Engagement at Plum Point Bend

Location: Osceola (Mississippi County)
Campaign: Control of the Mississippi River
Date: May 10, 1862
Principal Commanders: Captain Charles H. Davis (US); Captain James E. Montgomery, Brigadier General M. Jeff Thompson (CS)
Forces Engaged: Mississippi Flotilla (US); River Defense Service (CS)
Estimated Casualties: Four wounded (US); two killed, one wounded (CS)
Result: Confederate victory

The Engagement at Plum Point Bend was fought on May 10, 1862, as the rams of the Confederate River Defense Service attacked the U.S. Mississippi Flotilla, whose vessels were shelling the Confederate fortifications at Fort Pillow, Tennessee. Two U.S. gunboats were sunk during the spirited engagement.

Following the capture of Island No. 10 on the Mississippi River on April 8, 1862, the U.S. Mississippi Flotilla continued downstream to Cape Girardeau, Missouri, and then to an area between Plum Point on the Tennessee side of the river and Craighead Point near Osceola (Mississippi River) on the Arkansas side, from which the fleet’s mortar boats could pound the extensive Confederate works at Fort Pillow.

The USS Cincinnati towed Mortar Boat No. 16 to a position near Craighead Point at 5:00 a.m. on May 10, 1862, and the latter vessel began launching shells toward Fort Pillow an hour later. The gunboats USS Benton, USS Carondelet, and USS Pittsburg were anchored on the Tennessee side of the river, while the USS Mound City, USS St. Louis, and USS Cairo berthed on the Arkansas side. The rest of the Union fleet was anchored upriver.

At around 6:30 a.m., the Confederate River Defense Fleet, consisting of paddlewheel steamboats equipped as rams and armored with cotton bales and defended by troops of the Missouri State Guard, steamed into view from the south, with the General Bragg in the lead followed by the Sumter, General Price, flagship Little Rebel, General Van Dorn, General Lovell, and General M. Jeff Thompson, all intent on attacking the mortar boat and the Cincinnati. Four of the Union gunboats did not have their steam up, but the Carondelet and Mound City moved downriver to defend their fellow vessels.

The Cincinnati steamed forth and opened fire on the General Bragg, which passed the Union vessel and then turned and rammed it on its starboard quarter, smashing into and flooding its shell room. The Cincinnati’s gunners unleashed a broadside at the Bragg, killing a man and severing the Bragg’s tiller rope, removing the boat from the action. The General Price and Sumter also rammed the stricken Union gunboat, which sank near the Tennessee side of the river to the level of its hurricane deck, on which the Federal sailors sought refuge.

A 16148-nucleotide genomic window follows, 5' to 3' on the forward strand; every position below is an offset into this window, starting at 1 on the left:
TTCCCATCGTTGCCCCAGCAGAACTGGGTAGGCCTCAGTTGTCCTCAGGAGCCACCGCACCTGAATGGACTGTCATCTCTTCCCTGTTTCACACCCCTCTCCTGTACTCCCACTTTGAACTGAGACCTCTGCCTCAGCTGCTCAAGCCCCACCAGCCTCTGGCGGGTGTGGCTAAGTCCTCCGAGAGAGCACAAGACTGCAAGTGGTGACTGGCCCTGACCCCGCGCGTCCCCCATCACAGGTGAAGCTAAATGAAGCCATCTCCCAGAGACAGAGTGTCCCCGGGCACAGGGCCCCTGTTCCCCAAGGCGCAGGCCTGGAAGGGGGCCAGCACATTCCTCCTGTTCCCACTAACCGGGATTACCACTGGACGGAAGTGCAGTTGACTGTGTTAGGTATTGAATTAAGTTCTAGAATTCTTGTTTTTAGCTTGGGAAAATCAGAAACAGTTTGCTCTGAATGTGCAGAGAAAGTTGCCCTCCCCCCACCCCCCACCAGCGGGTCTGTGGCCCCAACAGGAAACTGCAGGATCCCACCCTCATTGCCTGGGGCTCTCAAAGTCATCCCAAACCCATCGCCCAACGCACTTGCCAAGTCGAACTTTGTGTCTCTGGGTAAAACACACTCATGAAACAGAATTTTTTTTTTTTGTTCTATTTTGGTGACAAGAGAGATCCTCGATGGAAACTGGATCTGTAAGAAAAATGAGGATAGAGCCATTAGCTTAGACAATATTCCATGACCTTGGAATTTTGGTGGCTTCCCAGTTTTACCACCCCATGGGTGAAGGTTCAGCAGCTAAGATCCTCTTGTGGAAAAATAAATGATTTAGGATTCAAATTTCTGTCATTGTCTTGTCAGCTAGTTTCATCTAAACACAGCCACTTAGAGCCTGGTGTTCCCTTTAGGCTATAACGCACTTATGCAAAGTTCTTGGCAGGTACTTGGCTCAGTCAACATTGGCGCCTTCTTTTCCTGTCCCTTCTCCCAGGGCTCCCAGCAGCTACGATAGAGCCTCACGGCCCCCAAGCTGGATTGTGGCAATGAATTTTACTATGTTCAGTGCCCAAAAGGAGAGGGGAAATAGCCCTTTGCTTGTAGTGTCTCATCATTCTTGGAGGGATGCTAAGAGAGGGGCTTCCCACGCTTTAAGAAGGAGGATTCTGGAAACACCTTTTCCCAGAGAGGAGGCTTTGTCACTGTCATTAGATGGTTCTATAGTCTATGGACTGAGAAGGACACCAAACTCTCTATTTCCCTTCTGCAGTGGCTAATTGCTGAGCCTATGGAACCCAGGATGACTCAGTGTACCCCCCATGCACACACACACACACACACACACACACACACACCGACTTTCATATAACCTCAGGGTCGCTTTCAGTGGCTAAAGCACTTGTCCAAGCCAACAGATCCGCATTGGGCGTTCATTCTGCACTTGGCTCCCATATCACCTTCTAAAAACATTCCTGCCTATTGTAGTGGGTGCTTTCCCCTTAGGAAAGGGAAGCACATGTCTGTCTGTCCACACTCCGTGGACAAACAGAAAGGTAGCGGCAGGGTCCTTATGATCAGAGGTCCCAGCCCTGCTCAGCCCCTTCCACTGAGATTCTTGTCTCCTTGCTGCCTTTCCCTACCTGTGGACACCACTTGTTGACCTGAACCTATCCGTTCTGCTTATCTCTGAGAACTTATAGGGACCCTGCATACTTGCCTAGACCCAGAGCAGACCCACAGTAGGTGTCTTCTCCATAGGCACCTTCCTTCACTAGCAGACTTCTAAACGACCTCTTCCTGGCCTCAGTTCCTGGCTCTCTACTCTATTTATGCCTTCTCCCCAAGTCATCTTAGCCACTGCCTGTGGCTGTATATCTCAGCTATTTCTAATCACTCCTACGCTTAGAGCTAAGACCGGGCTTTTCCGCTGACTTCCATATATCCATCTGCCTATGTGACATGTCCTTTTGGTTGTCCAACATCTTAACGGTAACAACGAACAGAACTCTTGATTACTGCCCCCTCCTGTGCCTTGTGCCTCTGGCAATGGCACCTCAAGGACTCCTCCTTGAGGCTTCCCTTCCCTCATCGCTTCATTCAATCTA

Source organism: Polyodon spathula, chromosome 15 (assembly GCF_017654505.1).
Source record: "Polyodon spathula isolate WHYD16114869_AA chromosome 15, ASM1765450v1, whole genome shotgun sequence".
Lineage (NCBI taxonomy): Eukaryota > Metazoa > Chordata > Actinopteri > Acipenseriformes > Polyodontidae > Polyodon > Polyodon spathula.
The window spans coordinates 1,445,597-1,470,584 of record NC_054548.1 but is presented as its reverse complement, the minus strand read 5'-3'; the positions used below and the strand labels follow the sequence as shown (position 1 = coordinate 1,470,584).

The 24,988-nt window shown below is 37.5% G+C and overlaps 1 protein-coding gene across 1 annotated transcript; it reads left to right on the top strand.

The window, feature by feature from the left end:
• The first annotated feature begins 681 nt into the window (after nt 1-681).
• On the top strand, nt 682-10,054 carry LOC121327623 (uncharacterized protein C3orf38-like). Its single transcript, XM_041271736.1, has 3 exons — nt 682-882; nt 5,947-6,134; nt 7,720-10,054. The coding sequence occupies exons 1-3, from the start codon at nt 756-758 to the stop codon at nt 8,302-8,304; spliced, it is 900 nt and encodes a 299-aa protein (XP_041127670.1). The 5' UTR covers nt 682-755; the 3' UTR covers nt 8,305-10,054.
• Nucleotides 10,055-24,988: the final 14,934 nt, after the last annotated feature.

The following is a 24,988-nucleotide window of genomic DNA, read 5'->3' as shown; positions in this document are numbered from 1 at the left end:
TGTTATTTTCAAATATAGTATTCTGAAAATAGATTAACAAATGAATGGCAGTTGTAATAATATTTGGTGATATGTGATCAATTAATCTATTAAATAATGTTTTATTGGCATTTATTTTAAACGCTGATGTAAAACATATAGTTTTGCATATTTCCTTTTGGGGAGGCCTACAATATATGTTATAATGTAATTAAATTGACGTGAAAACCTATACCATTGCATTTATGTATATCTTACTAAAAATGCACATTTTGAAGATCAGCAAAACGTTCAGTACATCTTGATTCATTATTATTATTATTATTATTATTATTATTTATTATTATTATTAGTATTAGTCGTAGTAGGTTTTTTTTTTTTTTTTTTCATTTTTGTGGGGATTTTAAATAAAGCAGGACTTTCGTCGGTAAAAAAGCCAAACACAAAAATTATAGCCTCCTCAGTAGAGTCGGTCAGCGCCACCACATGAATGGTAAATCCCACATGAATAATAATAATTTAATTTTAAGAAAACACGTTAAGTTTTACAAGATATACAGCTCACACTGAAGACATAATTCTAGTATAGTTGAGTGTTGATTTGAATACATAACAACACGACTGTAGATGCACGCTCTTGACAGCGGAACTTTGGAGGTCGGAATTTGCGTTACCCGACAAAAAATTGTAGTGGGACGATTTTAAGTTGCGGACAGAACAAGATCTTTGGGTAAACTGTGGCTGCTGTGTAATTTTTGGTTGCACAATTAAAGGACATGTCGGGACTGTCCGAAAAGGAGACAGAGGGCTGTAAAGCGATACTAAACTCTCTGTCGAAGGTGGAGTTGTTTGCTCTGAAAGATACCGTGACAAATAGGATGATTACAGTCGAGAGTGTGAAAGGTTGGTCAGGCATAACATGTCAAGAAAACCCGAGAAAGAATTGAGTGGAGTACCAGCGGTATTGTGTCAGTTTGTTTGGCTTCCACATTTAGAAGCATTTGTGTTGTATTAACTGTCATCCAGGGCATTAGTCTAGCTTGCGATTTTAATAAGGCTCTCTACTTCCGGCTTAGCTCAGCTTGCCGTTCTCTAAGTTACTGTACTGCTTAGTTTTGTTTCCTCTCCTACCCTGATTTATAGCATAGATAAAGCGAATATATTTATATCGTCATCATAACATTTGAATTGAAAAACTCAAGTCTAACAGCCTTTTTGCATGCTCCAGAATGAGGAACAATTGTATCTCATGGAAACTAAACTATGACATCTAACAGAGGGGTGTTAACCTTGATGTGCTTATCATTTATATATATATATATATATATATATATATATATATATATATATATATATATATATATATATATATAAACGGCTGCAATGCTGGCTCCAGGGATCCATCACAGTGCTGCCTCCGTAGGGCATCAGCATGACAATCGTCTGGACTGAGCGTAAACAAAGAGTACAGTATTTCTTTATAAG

The General Van Dorn engaged with the mortar boat until the Mound City steamed within range, and then rammed the Union vessel, almost shearing off its bow. As the captain of the Mound City ran the sinking vessel aground on the Arkansas shore, the Benton and Carondelet opened fire on the Confederate fleet, whose commander, Captain James E. Montgomery, ordered it to fall back to the protection of Fort Pillow’s guns, ending the engagement.

While the engagement at Plum Point Bend was a Confederate victory, the two sunk Union gunboats were quickly repaired, with the Mound City back in action on May 22 and the Cincinnati rejoining the fleet during the first week of June. Chastened by the damage inflicted by the Confederate rams, the Union navy modified its ironclads for better protection against such vessels. The two forces would meet again at Memphis on June 6, 1862, resulting in the destruction of the Confederate fleet and Union control of the Mississippi River north of Vicksburg, Mississippi.

The Cairo was sunk later that year in the Yazoo River. In the 1960s, the wreck was located through the efforts of historian Ed Bearss and salvaged from the river, and it was put on display at the Vicksburg National Military Park.

For additional information:
McCaul, Edward B., Jr. To Retain Command of the Mississippi: The Civil War Naval Campaign for Memphis. Knoxville: University of Tennessee Press, 2014.

Tomblin, Barbara Brooks. The Civil War on the Mississippi: Union Sailors, Gunboat Captains, and the Campaign to Control the River. Lexington: University Press of Kentucky, 2016.

The War of the Rebellion: A Compilation of the Official Records of the Union and Confederate Navies, Vol. 23, part 1, pp. 14–21, 54–57. Washington DC: Government Printing Office, 1910.

Mark K. Christ
Central Arkansas Library System

Last Updated: 05/26/2022